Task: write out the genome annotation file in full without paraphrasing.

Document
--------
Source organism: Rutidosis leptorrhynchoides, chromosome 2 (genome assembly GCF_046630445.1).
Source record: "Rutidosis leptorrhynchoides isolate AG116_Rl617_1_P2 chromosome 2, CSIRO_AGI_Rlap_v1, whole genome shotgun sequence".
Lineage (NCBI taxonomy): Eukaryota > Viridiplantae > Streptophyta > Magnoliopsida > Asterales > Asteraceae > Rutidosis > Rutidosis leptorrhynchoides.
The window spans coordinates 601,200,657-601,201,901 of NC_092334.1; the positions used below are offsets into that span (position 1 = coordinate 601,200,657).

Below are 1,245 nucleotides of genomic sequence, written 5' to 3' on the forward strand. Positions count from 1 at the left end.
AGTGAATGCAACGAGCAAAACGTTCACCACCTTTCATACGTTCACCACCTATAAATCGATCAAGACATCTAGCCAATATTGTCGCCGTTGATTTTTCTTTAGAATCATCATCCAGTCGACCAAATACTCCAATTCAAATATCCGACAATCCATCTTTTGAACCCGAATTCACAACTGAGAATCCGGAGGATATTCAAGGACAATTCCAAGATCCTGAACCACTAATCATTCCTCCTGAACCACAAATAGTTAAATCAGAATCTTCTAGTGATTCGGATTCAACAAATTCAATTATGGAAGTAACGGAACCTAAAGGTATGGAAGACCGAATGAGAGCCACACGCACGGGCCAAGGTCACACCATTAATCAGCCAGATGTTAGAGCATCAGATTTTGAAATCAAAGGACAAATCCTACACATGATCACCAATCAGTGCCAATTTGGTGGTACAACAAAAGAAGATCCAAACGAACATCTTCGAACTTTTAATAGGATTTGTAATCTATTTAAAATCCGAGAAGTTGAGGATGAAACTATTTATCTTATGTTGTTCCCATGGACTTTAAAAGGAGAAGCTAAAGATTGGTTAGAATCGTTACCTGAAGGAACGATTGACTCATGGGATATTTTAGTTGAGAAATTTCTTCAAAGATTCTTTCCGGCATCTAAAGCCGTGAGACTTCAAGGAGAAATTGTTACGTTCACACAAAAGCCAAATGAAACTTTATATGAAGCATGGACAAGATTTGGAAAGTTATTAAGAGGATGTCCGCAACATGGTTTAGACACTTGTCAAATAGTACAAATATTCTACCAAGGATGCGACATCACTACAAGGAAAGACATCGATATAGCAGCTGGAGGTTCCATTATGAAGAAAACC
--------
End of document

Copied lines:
Source organism: Rutidosis leptorrhynchoides, chromosome 2 (genome assembly GCF_046630445.1).
Source record: "Rutidosis leptorrhynchoides isolate AG116_Rl617_1_P2 chromosome 2, CSIRO_AGI_Rlap_v1, whole genome shotgun sequence".
Lineage (NCBI taxonomy): Eukaryota > Viridiplantae > Streptophyta > Magnoliopsida > Asterales > Asteraceae > Rutidosis > Rutidosis leptorrhynchoides.
The window spans coordinates 601,200,657-601,201,901 of NC_092334.1; the positions used below are offsets into that span (position 1 = coordinate 601,200,657).

Below are 1,245 nucleotides of genomic sequence, written 5' to 3' on the forward strand. Positions count from 1 at the left end.
AGTGAATGCAACGAGCAAAACGTTCACCACCTTTCATACGTTCACCACCTATAAATCGATCAAGACATCTAGCCAATATTGTCGCCGTTGATTTTTCTTTAGAATCATCATCCAGTCGACCAAATACTCCAATTCAAATATCCGACAATCCATCTTTTGAACCCGAATTCACAACTGAGAATCCGGAGGATATTCAAGGACAATTCCAAGATCCTGAACCACTAATCATTCCTCCTGAACCACAAATAGTTAAATCAGAATCTTCTAGTGATTCGGATTCAACAAATTCAATTATGGAAGTAACGGAACCTAAAGGTATGGAAGACCGAATGAGAGCCACACGCACGGGCCAAGGTCACACCATTAATCAGCCAGATGTTAGAGCATCAGATTTTGAAATCAAAGGACAAATCCTACACATGATCACCAATCAGTGCCAATTTGGTGGTACAACAAAAGAAGATCCAAACGAACATCTTCGAACTTTTAATAGGATTTGTAATCTATTTAAAATCCGAGAAGTTGAGGATGAAACTATTTATCTTATGTTGTTCCCATGGACTTTAAAAGGAGAAGCTAAAGATTGGTTAGAATCGTTACCTGAAGGAACGATTGACTCATGGGATATTTTAGTTGAGAAATTTCTTCAAAGATTCTTTCCGGCATCTAAAGCCGTGAGACTTCAAGGAGAAATTGTTACGTTCACACAAAAGCCAAATGAAACTTTATATGAAGCATGGACAAGATTTGGAAAGTTATTAAGAGGATGTCCGCAACATGGTTTAGACACTTGTCAAATAGTACAAATATTCTACCAAGGATGCGACATCACTACAAGGAAAGACATCGATATAGCAGCTGGAGGTTCCATTATGAAGAAAACC